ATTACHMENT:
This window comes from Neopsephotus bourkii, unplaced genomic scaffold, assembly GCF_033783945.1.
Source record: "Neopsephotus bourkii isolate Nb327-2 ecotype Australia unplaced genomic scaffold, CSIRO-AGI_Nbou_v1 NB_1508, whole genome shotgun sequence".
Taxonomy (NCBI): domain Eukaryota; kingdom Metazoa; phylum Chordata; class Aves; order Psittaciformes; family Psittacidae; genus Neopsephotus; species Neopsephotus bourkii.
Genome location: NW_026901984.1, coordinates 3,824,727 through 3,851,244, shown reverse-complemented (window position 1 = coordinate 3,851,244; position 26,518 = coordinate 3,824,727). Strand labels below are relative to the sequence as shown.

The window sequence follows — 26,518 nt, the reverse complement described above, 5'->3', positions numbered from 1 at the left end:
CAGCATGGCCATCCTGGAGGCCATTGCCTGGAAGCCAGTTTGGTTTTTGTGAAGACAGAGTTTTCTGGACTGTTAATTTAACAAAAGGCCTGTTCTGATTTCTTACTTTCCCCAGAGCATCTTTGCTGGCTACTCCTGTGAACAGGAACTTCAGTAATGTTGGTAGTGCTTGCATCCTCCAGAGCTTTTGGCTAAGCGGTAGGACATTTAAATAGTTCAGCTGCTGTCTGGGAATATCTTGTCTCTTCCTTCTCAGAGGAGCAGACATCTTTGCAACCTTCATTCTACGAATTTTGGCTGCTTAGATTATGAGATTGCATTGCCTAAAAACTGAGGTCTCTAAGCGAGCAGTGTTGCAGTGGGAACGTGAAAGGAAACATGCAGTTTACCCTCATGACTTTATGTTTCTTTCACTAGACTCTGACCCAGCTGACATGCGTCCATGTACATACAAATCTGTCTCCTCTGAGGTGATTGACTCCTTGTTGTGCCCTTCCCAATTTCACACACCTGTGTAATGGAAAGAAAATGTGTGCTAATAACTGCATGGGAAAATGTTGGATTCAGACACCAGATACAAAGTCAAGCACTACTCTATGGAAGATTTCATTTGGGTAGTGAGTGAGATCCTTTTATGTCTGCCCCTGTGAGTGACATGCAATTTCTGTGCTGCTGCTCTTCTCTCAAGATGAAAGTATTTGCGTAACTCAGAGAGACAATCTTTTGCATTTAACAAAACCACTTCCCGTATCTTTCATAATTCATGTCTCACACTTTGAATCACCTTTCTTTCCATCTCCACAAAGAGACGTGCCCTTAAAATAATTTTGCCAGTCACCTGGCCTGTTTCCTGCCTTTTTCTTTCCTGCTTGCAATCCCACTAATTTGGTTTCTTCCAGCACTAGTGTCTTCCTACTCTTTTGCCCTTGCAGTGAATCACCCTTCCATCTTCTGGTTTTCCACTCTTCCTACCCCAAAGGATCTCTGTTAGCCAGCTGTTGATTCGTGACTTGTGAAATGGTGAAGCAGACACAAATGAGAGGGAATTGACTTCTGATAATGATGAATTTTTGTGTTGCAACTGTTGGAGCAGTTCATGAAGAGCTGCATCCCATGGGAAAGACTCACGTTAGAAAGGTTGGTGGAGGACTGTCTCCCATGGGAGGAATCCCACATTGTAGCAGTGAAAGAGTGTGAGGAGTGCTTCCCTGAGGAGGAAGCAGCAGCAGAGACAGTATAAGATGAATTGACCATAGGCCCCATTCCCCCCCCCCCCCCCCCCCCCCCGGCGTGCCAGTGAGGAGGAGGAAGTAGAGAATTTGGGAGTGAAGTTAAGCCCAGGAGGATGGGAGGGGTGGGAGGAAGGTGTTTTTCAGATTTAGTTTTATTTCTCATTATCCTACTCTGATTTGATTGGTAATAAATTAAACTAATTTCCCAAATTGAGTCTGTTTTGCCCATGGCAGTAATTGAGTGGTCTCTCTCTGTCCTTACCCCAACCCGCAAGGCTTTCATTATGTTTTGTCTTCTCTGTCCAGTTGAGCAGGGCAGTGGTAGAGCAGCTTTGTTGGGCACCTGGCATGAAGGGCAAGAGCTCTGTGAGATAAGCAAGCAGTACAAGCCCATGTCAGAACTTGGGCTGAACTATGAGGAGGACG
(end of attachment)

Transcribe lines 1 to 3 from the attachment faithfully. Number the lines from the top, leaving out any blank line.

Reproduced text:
This window comes from Neopsephotus bourkii, unplaced genomic scaffold, assembly GCF_033783945.1.
Source record: "Neopsephotus bourkii isolate Nb327-2 ecotype Australia unplaced genomic scaffold, CSIRO-AGI_Nbou_v1 NB_1508, whole genome shotgun sequence".
Taxonomy (NCBI): domain Eukaryota; kingdom Metazoa; phylum Chordata; class Aves; order Psittaciformes; family Psittacidae; genus Neopsephotus; species Neopsephotus bourkii.